I couldn’t find the discussion post to the topic of what would have needed to be in place in 20th century public schooling for the automatic eradication of God from public discourse to have not happened. The message was, I believe, to the effect that scientists should acknowledge the limits of what can be illuminated by science and not pretend to have anything of substance to say about metaphysics (ontology). I agree with you on that, just as I believe that in their better moments, most scientists would, too. However, your point is well taken that in the scientific guild as a whole there is at the least, an implicit zeitgeist (http://en.wikipedia.org/wiki/Zeitgeist) operative based on the assumption that the universe, at some very profound level of knowledge is subject to the potentiality of rational understanding on naturalistic grounds alone. This would be the perspective of the scientific philosopher Karl Popper (I almost wrote Barth) who also propounds the indeterminate nature of our understanding of nature and the universe itself even in his seeking of World 3 Objective Knowledge (See his intriguing book, Objective Knowledge: An Evolutionary Approach).
To add something from my field, there is also a similar zeitgeist in the historical profession in which anything beyond the natural is automatically eradicated from the field of study. Thus, in 20th century historiography, at least at the public university, we can study art, politics, society, diplomacy, and culture on their own terms (as they are defined by the guild), but not theology as a historical discipline on its own terms, or even as a sub-discipline of intellectual history. Thus, notwithstanding the profound grappling of the relationship between faith and culture as exhibited by the neo-orthodox theologians en masse, the neorthodox interpretation of faith on its own terms gets virtually no coverage at all in the 20th century European intellectual history curriculum. The partial exception may be Reinhold Niebuhr in his focus on “realism” and contribution to cold war ideology, but not his theology as representative of one way in which a Protestant intellectual grappled with the meaning of God and culture in the 20th century, especially in his opus, The Nature and Destiny of Man.
That subject has been basically taboo based on the enlightenment, rationalist assumptions that have undergirded the history profession over the past century and more. The extent to which the postmodern influence will change things remains to be seen. Jurgen Habermas and Jacques Derrida have been willing to view religion on its own terms into some of their work. However, I’m not sure the extent it extends beyond some version of humanistic naturalism. My best hunch is that they would reject monotheism as a serious possibility in its own right as beyond the pale of serious human discourse. If 20th century intellectuals knew as much about Barth and Bultman as they do of Heideggar and Wittgenstein, they would have come to have known that there are contemporary viable ways of thinking about God, whether or not one accepts the validity of any such thinking. The fact that Barth’s The Epistle to the Romans is not a book that is studied in 20th century intellectual graduate courses is a scandal of vast proportions that played its not unsubstantial role in eradicating God from the curriculum of the secular university.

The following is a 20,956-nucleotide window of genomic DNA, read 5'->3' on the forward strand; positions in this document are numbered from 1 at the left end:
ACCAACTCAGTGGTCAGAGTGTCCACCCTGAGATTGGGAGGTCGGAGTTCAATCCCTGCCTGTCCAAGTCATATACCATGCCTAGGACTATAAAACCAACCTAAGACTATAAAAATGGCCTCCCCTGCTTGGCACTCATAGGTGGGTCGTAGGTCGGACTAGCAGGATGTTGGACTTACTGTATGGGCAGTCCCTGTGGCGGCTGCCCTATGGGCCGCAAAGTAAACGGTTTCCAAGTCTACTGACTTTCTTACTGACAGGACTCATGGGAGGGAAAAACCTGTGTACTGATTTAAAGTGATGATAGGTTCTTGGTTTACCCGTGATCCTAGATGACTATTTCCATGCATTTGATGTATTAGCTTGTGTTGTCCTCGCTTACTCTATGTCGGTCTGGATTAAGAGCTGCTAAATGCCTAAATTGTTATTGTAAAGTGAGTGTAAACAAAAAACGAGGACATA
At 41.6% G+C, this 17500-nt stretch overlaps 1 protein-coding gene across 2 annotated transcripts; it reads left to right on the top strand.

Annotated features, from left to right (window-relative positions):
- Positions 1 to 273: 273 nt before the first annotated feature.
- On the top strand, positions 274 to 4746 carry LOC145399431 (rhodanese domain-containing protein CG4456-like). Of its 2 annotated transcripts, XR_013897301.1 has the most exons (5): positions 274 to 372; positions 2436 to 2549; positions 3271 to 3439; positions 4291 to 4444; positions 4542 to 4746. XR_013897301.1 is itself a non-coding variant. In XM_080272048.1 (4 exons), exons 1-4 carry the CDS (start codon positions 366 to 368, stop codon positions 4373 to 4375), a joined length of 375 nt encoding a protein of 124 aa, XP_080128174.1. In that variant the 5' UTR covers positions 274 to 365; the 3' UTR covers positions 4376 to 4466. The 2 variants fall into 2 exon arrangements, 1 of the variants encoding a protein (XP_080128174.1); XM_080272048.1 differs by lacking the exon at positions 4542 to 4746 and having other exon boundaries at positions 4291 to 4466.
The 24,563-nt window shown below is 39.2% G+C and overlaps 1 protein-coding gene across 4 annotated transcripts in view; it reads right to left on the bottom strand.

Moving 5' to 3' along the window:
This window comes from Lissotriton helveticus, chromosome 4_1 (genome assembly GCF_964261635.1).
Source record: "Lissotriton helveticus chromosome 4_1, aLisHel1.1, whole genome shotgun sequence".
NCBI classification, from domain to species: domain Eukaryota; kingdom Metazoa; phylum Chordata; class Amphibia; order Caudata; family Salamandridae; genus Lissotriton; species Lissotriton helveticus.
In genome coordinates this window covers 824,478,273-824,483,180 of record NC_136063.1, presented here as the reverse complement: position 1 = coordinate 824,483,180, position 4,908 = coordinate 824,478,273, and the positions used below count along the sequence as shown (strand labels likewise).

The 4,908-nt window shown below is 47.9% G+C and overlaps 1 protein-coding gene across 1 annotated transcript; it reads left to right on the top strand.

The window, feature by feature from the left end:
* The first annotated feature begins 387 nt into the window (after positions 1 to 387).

Thus, God as a profound discourse of human probing, and certainly any claim of God as radical other, has been eradicated from the field of intellectual history based on the presumptuous conceit of enlightenment thinking. This legacy, which nonetheless endures, is powerfully challenged by postmodern scholarship, which nonetheless reifies the secular in the refusal among its major proponents, with some notable exceptions, to view theology as a legitimate discipline based on its own intrinsic standards. In short, Karl Barth et al are excised from the intellectual history of the secular university where anything beyond naturalism is viewed as absurd on its face (or merely private). In my counterfactual reconstruction I would correct this oversight.